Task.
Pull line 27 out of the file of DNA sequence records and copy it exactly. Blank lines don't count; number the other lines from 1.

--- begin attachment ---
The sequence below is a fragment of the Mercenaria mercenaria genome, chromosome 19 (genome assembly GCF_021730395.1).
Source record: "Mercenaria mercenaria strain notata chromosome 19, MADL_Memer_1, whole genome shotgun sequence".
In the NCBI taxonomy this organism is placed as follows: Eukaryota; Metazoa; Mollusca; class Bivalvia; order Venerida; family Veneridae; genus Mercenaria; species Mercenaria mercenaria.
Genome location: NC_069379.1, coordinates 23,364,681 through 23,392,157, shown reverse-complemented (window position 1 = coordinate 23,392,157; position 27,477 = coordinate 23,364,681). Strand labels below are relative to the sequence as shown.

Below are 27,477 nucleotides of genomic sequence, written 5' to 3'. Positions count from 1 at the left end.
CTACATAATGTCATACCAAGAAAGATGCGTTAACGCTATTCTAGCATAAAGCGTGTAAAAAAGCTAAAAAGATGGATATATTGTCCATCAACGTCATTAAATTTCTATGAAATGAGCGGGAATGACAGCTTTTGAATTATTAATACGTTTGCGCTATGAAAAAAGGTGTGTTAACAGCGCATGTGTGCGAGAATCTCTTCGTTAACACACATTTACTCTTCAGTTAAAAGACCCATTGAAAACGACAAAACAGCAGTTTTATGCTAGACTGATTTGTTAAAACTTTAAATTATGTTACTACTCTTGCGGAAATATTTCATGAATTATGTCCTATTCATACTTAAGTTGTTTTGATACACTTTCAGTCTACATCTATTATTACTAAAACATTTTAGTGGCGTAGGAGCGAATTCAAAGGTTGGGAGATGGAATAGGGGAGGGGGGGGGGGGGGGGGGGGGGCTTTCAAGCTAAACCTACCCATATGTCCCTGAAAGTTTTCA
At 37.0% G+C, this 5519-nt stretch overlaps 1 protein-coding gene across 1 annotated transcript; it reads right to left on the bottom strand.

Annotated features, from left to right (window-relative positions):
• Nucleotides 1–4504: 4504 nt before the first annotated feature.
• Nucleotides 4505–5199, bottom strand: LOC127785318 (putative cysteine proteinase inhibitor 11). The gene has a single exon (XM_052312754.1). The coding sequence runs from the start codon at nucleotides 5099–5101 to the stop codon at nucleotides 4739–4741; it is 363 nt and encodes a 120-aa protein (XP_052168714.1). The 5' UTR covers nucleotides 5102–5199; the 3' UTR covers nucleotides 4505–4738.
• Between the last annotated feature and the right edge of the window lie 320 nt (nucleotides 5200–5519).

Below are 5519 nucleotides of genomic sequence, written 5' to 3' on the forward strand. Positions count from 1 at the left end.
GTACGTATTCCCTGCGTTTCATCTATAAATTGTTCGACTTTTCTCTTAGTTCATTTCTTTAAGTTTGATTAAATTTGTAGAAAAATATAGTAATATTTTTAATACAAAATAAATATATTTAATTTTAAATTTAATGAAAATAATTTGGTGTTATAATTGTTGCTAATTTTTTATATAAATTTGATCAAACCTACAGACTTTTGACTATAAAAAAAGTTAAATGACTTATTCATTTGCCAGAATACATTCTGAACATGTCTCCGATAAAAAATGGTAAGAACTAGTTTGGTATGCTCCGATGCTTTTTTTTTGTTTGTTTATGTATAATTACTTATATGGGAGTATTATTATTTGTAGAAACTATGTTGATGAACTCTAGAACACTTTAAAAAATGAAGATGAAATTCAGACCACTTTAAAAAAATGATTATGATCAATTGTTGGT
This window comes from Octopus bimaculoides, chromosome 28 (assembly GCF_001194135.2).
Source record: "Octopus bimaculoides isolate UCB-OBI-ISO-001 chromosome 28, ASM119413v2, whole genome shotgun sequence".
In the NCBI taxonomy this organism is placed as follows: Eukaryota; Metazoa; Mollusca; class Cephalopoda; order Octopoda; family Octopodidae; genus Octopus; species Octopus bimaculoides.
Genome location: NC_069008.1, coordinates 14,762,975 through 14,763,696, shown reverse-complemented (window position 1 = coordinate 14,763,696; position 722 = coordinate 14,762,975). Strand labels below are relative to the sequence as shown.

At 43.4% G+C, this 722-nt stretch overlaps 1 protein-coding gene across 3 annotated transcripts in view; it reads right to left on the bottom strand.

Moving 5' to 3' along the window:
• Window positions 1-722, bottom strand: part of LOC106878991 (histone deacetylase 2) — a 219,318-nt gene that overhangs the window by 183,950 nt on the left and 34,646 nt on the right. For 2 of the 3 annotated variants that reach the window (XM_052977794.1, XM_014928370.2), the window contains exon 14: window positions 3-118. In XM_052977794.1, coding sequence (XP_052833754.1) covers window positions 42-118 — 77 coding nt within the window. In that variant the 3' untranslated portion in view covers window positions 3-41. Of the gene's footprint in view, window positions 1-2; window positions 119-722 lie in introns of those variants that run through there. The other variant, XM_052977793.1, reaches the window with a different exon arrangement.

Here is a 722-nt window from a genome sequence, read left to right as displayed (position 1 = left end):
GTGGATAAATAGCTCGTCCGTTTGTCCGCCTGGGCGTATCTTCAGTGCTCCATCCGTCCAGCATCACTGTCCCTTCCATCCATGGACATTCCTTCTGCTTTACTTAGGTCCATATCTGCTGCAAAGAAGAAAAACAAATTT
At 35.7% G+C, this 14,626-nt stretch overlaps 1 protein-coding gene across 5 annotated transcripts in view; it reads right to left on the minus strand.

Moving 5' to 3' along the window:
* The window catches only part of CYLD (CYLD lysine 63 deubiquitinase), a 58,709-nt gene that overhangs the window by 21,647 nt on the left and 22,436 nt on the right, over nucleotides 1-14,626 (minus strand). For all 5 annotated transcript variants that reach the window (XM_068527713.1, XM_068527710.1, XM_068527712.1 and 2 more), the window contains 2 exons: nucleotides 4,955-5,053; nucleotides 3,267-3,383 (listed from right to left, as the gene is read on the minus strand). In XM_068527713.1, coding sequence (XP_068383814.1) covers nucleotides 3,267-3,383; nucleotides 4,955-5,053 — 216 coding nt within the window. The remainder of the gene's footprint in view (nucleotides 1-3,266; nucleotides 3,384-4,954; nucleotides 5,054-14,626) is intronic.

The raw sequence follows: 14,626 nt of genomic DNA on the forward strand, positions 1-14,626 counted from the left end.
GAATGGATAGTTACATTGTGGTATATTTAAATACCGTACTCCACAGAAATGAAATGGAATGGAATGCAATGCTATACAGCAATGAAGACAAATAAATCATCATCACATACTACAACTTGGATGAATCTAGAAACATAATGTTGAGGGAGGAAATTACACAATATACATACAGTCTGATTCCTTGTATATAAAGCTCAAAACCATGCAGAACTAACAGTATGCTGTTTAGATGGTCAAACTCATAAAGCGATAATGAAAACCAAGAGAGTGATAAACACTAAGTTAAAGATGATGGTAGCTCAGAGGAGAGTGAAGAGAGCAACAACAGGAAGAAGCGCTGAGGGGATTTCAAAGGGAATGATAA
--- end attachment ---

GAATGGATAGTTACATTGTGGTATATTTAAATACCGTACTCCACAGAAATGAAATGGAATGGAATGCAATGCTATACAGCAATGAAGACAAATAAATCATCATCACATACTACAACTTGGATGAATCTAGAAACATAATGTTGAGGGAGGAAATTACACAATATACATACAGTCTGATTCCTTGTATATAAAGCTCAAAACCATGCAGAACTAACAGTATGCTGTTTAGATGGTCAAACTCATAAAGCGATAATGAAAACCAAGAGAGTGATAAACACTAAGTTAAAGATGATGGTAGCTCAGAGGAGAGTGAAGAGAGCAACAACAGGAAGAAGCGCTGAGGGGATTTCAAAGGGAATGATAA